There is a slightly romanticised notion that all Magpie players in the 1920s were locals who had grown up in or around Collingwood, dreaming of nothing more than pulling on a black and white jumper. And while that might have been true of many of them, it could definitely not be said of Percy Bowyer.
Bowyer was born in England in 1909 and his family came to Australia when he was just a couple of years old. They settled first in Tasmania, and moved to Melbourne in 1918 to manage the Club Hotel in St Kilda. It was the first in a string of hotels that the Bowyers would manage, and young Percy would change his football allegiances each time the family moved, so that they matched those of the latest hotel’s clientele.
So as his dad looked after hotels in St Kilda, Port Melbourne, the city and Fitzroy, so did Percy’s support shift from the Saints to the Swans to the Blues and the Roys. It was not until his father took over the Sir Robert Peel Hotel in Collingwood that Percy found his true faith.
Percy went to the Cambridge Street School (where he often played against the Victoria Park School, which featured Harry and Albert Collier), but left there at 13 to work at Carlton and United Breweries (where he remained for the rest of his life, eventually rising to a senior position). In 1926, aged just 17, he put in a good performance for the brewery team against the warders from the Kew Asylum, and his captain tipped off a fellow CUB worker by the name of Jock McHale that here was a kid worth watching. Bowyer was invited to train with the Collingwood seconds soon after, but kept playing with a local under-17 team called St Saviours, where selection each week was conditional on the player having been to church the previous Sunday.
Percy was finally called up to play a match with Collingwood seconds late in 1926, and spent the 1927 season there as well, winning a trophy for the most improved player. But the most telling performance was the one he put in during the losing semi-final to Carlton that year, which impressed Collingwood selectors so much that they invited the youngster to train with the seniors over the summer. Remarkably, he was able to break into the reigning Premiers’ line-up straight away, securing a spot for the opening game of 1928.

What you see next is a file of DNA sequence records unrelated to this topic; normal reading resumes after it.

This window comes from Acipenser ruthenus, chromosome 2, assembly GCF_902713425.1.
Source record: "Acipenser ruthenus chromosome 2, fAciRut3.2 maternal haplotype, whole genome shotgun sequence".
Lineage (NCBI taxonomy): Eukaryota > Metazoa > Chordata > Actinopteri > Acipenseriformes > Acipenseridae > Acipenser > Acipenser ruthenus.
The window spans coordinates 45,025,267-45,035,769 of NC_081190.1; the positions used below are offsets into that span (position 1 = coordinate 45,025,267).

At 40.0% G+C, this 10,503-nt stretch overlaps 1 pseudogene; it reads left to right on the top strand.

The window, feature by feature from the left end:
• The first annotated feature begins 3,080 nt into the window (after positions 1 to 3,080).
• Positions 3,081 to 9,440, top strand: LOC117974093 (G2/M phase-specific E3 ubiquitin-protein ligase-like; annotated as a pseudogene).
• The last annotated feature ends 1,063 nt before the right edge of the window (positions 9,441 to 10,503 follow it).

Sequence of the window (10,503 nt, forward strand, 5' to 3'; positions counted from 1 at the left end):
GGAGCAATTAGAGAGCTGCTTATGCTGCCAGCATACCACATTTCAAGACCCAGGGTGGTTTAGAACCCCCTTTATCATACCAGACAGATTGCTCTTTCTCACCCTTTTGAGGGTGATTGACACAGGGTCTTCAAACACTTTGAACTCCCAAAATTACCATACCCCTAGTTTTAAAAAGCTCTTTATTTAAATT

For the next 11 seasons he was a regular, reliable, consistent member of the side. He was not a star by any means, but he was talented, dependable and versatile enough to be a valuable member of four Premiership teams.
The key to Bowyer’s success was his versatility. At 178cm and 79.5kg he was tall and strong enough to compete in the air with many opponents, yet fast and agile enough to match it with smaller, nippier types. He was not a master exponent of any facet of the game, but was solid at all of them. His kicking was good, his marking reasonable and his spoiling better. But there was not much variation between his best and worst games, meaning coaches and teammates alike could rely on a certain level of output from him no matter where he played or what assignment he was given. He started out in the back pocket, moved to a half-back flank and held down the wing in a Premiership side. But it was in the mid-1930s, when he moved to a position that would later be defined as ruck-rover, that he really found his niche. And it was that role he filled in the back-to-back flags of 1935–36.
Bowyer’s importance to Collingwood wasn’t simply confined to on-field matters, either. He formed a lasting friendship with Bruce Andrew soon after their arrival at Collingwood, becoming so close they were often referred to as “the twins”. Bowyer was a particularly keen dancer, which led him to an active involvement with Andrew in organising many of the team’s social activities. He was regarded by all his teammates as a real gentleman, in the old-fashioned sense of the phrase, and even late in his life was often seen at Victoria Park, immaculately dressed and with perfect manners, impressing all with a kind of “old English” style. Think of David Niven without the moustache.
Not everyone can be a star – especially in teams like those Collingwood put out in the late 1920s – but players like Percy Bowyer are important in any side. They’re reliable, consistent and help the bigger names to shine. That’s what Bowyer did in more than 150 games in the black and white – and he did it better than just about anyone else.